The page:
Monday, April 02, 2007

Software Leftovers

Don't you just hate it when, after you've uninstalled a game or application from your Windows PC, you get all kinds of leftovers? It usually is the installation directory, empty. It may also be a registry key, no longer necessary. And the question is why.

Why do these people write so lousy uninstallation routines that leave annoying garbage behind? One would think I am talking about some third-class piece of software but no. I am talking about very popular games and applications by well-known, well-respected companies.

Maybe it's the whole "Windows Attitude" to spread files here and there, register a couple of components and forget half of them behind in the end. Maybe they just think nobody will ever want to remove their program (cause it's "so cool").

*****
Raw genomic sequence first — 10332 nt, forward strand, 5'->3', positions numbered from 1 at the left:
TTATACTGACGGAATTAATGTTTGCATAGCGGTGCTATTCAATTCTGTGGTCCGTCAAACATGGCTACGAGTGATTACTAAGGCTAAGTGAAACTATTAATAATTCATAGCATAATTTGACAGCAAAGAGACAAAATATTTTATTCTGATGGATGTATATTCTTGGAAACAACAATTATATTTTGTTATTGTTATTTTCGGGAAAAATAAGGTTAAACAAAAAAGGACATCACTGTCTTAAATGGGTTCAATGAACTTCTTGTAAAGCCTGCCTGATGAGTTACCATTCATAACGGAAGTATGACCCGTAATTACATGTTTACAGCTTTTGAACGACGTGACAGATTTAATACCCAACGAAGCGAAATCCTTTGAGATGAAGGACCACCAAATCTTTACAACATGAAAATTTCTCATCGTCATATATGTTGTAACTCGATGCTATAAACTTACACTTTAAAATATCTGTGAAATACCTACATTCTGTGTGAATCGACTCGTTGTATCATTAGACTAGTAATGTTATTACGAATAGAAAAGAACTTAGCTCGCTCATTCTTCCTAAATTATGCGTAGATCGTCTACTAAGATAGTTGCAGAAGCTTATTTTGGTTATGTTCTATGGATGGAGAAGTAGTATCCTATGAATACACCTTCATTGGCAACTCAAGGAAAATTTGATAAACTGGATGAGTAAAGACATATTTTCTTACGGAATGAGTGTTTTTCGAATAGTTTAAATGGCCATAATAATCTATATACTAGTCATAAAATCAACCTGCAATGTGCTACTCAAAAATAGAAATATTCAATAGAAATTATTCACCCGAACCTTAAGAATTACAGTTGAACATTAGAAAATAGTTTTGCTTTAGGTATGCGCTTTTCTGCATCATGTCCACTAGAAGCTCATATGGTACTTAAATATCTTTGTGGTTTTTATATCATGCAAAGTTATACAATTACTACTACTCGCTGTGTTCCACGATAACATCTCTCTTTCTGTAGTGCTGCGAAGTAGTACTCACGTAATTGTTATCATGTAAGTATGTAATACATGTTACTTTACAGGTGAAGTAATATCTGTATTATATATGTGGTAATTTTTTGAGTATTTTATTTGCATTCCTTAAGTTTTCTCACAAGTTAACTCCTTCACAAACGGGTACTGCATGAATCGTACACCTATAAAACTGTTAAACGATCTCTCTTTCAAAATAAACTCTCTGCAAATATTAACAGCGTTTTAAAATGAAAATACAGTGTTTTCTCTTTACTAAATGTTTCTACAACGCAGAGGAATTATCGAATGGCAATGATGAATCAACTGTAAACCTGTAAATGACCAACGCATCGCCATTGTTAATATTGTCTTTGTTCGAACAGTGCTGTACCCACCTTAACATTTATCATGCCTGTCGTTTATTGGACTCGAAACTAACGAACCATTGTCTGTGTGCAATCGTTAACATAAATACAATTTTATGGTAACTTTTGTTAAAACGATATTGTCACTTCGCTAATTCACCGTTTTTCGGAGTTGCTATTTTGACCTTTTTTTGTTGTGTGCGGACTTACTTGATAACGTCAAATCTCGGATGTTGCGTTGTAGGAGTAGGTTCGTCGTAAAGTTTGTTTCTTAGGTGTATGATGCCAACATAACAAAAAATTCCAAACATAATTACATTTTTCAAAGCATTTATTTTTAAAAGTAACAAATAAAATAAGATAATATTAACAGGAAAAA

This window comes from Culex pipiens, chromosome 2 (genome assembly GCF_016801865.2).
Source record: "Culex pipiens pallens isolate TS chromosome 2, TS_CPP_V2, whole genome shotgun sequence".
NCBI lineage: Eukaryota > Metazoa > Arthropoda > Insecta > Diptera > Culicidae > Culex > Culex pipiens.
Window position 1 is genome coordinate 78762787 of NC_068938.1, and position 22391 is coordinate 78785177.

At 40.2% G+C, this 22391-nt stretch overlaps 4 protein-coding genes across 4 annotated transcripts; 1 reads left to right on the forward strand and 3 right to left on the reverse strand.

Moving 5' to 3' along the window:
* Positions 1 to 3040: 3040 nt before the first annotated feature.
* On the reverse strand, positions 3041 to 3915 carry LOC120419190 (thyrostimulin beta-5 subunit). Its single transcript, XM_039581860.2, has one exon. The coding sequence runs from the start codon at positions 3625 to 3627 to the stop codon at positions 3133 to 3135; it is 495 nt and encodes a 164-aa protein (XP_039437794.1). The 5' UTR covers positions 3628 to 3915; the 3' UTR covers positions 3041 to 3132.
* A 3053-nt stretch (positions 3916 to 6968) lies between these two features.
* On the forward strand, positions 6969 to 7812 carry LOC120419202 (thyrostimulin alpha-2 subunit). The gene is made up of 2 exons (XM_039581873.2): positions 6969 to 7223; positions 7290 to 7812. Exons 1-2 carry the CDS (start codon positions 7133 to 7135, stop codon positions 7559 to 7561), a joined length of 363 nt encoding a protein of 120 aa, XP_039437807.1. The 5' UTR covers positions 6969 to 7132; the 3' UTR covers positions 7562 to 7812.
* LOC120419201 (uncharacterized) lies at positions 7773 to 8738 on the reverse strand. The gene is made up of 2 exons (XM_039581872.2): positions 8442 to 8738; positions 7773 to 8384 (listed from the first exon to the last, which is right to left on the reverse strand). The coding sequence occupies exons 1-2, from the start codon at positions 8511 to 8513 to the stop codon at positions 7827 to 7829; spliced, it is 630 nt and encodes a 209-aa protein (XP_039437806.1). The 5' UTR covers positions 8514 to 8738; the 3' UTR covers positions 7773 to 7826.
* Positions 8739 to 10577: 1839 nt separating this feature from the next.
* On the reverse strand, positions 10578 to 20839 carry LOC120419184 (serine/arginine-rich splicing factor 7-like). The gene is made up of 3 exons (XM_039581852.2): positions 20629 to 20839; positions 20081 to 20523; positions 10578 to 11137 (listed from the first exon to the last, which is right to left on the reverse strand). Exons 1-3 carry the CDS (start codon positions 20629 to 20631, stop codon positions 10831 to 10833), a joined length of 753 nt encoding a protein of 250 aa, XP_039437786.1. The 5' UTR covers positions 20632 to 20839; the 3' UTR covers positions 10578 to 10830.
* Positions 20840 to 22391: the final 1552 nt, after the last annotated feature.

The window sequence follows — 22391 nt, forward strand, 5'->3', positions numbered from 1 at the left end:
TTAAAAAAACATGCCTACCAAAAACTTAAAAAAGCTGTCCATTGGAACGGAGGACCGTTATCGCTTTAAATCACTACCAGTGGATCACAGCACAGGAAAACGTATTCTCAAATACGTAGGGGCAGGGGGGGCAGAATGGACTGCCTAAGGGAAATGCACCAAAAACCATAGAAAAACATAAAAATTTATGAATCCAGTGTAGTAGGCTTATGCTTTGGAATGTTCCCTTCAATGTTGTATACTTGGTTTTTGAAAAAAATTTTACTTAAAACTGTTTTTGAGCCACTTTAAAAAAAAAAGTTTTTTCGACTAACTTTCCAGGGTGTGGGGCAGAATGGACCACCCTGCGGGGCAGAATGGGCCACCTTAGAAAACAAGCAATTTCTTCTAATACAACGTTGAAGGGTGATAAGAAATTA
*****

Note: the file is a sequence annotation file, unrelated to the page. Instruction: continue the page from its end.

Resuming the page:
Being a programmer myself, I find it really irritating when others fail to do their job. Over time you will get a PC which will be slower due to a large number of redundant file system and registry entries that still have to be parsed by the OS. And of course there is the aesthetic part which calls for a nice "clean" system.

I want to look at my hard disk and find my currently installed software and files and NOT a history of my activities over the last two years. Is that too much to ask?


Weird AL said...

Well, Installing and Uninstalling stuff is in fact a matter of Windows!
"Windows Installer" does very shitty things, as it cannot delete registry sh*t. It is some kind of "convinience" for future installs.
Visual studio has this feature, also capable of building theese annoying *.msi files (which are not executed by WINE in Linux)


There are thousands of setup builders, like the one I use, that when you uninstall, it uninstalls EVERYTHING, and the files that cant't remove, you get a notification...

Is it so hard to clean everything? I mean arent they annoyed when garbage left in their own computers?

Damn stupidity!

George 2K8 said...

As far as I know, Microsoft has issued a directive to software vendors, back from the time of Windows 98, NOT to use the registry. In Vista it simply denies access.